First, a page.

Taking into account the method of training or information sharing to be used for each subject, be sure your onboarding schedule provides time for reading or review of material, the training sessions themselves, questions and clarification, and some form of assessment that will allow you to verify that the intended learning is taking place. Realize that hands-on experience is always preferred over simply reading a description or viewing videos of how a task is to be done. 

It is critical that the business owner be involved in the onboarding process. This should start with them welcoming all new employees to the organization on their first day and personally conducting the conversations about the company’s mission, vision, core values, and culture. New hires need to hear this information from the source, which is the leader of the organization. The owner should also make it a point to follow up with the employee periodically, especially during the first couple of months, to ask how they’re doing, if they have questions, and if there are things about the job, the work, or the company that are different from what they expected.

Some companies use “buddies” or mentors as part of their onboarding process. These peers are actively involved in making sure the new person gets the tools, information, and resources they need to be successful.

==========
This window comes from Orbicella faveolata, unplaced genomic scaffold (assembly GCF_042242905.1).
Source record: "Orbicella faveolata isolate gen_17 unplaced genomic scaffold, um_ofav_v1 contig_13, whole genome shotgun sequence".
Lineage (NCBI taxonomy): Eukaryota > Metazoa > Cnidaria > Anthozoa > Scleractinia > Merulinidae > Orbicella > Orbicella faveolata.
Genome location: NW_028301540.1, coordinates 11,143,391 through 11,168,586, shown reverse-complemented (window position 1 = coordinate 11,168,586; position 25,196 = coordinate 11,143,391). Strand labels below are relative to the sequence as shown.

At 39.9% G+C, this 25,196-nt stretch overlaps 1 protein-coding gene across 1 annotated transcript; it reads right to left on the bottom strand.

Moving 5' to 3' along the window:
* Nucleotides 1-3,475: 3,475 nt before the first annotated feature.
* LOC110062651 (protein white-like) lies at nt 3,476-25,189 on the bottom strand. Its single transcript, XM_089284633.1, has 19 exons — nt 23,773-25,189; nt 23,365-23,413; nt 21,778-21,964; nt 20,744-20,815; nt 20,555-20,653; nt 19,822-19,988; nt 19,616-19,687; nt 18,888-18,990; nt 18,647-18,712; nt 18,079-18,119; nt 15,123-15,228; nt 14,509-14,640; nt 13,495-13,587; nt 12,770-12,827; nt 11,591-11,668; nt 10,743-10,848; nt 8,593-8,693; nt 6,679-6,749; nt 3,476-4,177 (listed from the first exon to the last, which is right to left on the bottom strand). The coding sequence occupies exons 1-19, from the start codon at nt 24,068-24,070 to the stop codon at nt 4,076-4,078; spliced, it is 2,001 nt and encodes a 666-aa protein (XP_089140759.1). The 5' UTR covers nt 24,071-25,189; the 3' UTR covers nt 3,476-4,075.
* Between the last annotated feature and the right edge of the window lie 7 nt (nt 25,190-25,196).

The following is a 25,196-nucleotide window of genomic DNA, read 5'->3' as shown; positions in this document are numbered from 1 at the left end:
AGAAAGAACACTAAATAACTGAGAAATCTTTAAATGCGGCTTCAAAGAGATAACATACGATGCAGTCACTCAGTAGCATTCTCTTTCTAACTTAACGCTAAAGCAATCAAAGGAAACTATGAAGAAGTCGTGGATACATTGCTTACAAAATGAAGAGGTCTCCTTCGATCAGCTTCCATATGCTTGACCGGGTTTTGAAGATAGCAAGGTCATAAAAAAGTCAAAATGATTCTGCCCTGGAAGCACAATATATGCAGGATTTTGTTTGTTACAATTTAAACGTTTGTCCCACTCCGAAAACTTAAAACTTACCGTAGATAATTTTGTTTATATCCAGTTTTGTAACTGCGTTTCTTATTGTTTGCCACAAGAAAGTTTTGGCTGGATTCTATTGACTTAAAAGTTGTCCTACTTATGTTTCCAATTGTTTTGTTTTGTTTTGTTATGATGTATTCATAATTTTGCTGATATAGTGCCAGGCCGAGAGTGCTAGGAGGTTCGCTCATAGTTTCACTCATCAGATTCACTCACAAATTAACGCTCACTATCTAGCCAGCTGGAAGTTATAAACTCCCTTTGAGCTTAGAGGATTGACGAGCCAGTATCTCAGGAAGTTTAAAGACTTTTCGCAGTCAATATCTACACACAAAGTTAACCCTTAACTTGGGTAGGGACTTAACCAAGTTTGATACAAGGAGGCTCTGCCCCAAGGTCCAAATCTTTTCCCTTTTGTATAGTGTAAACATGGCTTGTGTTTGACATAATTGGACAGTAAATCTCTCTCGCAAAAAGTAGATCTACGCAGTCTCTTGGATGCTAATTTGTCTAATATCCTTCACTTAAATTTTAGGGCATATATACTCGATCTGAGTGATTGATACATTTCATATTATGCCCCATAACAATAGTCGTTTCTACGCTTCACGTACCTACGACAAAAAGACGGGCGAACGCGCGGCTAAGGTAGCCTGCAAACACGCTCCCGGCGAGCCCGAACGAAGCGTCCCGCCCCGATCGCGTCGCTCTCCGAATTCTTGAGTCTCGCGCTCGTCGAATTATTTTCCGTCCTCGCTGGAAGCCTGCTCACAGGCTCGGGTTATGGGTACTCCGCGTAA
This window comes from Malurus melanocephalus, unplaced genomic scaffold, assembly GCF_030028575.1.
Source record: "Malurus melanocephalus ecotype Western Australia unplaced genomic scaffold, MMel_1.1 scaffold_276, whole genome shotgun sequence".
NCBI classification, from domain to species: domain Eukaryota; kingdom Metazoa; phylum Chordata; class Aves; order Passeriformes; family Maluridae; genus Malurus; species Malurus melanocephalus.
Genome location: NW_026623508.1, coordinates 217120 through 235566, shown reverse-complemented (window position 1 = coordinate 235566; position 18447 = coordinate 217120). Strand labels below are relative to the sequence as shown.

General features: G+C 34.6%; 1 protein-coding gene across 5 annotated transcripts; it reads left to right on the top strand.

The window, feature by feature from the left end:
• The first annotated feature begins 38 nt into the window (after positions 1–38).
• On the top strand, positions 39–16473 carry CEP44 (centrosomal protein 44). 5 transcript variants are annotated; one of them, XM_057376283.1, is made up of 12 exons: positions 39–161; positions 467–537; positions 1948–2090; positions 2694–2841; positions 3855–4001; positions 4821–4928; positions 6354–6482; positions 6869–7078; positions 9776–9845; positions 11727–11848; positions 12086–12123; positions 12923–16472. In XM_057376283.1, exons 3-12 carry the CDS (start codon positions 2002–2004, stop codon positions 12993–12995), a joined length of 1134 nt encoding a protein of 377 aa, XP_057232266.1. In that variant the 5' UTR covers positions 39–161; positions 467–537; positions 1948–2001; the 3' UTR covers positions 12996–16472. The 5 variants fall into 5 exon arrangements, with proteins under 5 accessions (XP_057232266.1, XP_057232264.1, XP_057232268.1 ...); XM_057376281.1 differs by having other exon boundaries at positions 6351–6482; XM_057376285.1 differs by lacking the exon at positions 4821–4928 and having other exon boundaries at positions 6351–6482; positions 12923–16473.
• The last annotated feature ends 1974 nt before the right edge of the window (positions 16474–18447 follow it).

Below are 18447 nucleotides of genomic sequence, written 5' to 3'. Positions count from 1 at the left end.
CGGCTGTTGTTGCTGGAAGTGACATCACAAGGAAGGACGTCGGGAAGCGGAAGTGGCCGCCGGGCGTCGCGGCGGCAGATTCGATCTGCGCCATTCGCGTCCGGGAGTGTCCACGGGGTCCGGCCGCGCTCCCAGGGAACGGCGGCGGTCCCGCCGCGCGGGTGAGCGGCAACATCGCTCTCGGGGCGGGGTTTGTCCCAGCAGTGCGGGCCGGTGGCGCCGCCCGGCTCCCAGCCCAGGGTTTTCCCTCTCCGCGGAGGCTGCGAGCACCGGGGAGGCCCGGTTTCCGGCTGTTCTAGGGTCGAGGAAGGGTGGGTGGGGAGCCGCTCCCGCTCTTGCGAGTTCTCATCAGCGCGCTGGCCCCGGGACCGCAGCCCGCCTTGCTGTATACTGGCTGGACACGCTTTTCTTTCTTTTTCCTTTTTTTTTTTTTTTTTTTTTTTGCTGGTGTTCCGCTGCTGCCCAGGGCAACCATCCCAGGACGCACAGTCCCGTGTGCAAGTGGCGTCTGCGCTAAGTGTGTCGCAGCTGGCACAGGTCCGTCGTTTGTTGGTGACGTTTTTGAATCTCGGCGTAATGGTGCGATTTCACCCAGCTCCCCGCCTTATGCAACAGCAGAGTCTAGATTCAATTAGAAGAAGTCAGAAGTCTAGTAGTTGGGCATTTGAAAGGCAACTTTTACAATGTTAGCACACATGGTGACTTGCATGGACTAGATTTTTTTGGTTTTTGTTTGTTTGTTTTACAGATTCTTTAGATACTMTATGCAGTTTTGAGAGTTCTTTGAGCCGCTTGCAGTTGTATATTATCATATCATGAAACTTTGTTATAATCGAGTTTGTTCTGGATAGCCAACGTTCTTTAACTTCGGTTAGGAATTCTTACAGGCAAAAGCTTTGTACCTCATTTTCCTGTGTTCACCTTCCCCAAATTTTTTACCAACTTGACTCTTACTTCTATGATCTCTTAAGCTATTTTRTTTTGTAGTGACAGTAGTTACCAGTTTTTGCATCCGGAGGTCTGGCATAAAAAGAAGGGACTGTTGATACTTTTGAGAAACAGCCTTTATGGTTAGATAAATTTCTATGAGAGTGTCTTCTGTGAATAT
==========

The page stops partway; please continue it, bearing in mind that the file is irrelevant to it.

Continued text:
When the list of topics to be covered and the schedule are complete, be sure to share them with the new hire as part of their first day or two. This will not only help your new employee feel more comfortable about what they’ll be doing in the coming weeks, it should leave them impressed with the amount of thought and planning that went into preparing them for their job and helping them to assimilate into your organization.

The best sources for feedback on the effectiveness of the onboarding process are employees who have recently gone through it. Give them enough time on the job to realistically assess how well-prepared they were for their position. Three to six months after they’ve completed their onboarding is typically enough time for new employees to have a good feel for this. And at that point they aren’t so far down the road that they’ve forgotten what the onboarding experience was like. 

During their onboarding process, let new employees know that you will be asking for their input and ideas for improvement after a few months on the job. Be sure to give them feedback on their performance in the meantime. Don’t wait three to six months to tell them how they’re doing and where improvements are needed. Do use the opportunity of the post-onboarding follow-up session to give them additional feedback.

Based on an adequate level of feedback, hiring managers are then responsible for recommending appropriate changes to the onboarding process.

Companies that are growing and are constantly adding new employees are at risk of losing what makes them exceptional. All the players on your team need to understand and live those differentiators. You need to be intentional about what makes you excellent and diligent about passing that on to everyone who joins your team. Typically, your “core” consists of the systems, processes, and culture that define who you are, how you deliver your products and services, and how you treat your customers and each other. Your employees are the heartbeat of that core.